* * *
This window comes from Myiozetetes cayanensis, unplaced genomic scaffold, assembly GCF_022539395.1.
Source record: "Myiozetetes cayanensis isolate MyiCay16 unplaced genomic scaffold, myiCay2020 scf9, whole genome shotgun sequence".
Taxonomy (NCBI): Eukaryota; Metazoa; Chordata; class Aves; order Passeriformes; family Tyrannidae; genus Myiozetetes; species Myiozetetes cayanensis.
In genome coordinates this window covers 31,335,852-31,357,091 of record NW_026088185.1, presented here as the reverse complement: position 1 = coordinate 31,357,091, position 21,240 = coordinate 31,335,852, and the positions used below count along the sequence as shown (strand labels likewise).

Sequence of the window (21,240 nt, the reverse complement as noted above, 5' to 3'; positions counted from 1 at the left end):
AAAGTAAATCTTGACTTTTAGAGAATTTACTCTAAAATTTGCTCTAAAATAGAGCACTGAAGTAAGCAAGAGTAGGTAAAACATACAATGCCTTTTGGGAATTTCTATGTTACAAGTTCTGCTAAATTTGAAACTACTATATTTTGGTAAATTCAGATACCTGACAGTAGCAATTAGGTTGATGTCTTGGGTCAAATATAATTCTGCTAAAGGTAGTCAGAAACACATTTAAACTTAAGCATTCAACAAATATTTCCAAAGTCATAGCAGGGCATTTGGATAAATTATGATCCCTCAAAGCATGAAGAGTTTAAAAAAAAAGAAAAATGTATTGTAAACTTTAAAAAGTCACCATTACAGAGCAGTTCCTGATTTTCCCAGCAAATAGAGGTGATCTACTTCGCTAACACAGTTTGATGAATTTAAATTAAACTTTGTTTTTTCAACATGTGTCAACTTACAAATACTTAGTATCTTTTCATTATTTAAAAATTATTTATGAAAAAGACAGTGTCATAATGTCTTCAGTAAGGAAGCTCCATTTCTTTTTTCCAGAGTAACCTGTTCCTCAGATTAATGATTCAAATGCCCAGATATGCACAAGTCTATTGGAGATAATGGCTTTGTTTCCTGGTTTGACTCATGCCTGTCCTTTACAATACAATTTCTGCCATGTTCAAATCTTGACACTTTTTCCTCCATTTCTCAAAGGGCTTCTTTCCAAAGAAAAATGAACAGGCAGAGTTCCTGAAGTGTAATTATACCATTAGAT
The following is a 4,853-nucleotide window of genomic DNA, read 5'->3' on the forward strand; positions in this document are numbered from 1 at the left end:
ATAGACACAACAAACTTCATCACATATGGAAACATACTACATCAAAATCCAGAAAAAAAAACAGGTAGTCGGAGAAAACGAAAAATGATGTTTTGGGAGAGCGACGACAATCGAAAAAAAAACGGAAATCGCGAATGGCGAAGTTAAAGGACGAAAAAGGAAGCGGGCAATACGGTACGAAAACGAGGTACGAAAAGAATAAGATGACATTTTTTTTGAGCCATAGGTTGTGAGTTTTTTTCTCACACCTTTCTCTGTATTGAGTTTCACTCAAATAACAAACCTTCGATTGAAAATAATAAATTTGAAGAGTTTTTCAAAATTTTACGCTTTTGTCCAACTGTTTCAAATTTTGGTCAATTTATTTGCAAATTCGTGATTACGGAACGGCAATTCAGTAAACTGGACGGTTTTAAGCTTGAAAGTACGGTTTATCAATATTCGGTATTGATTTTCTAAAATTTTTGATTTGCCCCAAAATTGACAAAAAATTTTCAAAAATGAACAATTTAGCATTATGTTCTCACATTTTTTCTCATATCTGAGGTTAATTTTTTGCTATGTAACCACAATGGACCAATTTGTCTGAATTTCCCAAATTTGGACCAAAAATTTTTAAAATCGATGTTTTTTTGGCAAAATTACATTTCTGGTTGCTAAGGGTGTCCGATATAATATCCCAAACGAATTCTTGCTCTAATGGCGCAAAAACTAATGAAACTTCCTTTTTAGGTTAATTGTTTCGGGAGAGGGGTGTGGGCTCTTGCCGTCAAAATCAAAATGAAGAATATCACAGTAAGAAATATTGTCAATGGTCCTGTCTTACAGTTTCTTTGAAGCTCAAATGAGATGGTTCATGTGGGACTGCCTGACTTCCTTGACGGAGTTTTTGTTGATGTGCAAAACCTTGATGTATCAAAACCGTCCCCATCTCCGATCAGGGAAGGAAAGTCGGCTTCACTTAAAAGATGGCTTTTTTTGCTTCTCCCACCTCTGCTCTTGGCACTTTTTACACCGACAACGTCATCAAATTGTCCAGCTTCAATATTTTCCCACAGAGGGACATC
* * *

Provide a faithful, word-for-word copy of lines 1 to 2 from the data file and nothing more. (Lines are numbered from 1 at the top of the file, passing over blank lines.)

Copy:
This window comes from Myiozetetes cayanensis, unplaced genomic scaffold, assembly GCF_022539395.1.
Source record: "Myiozetetes cayanensis isolate MyiCay16 unplaced genomic scaffold, myiCay2020 scf9, whole genome shotgun sequence".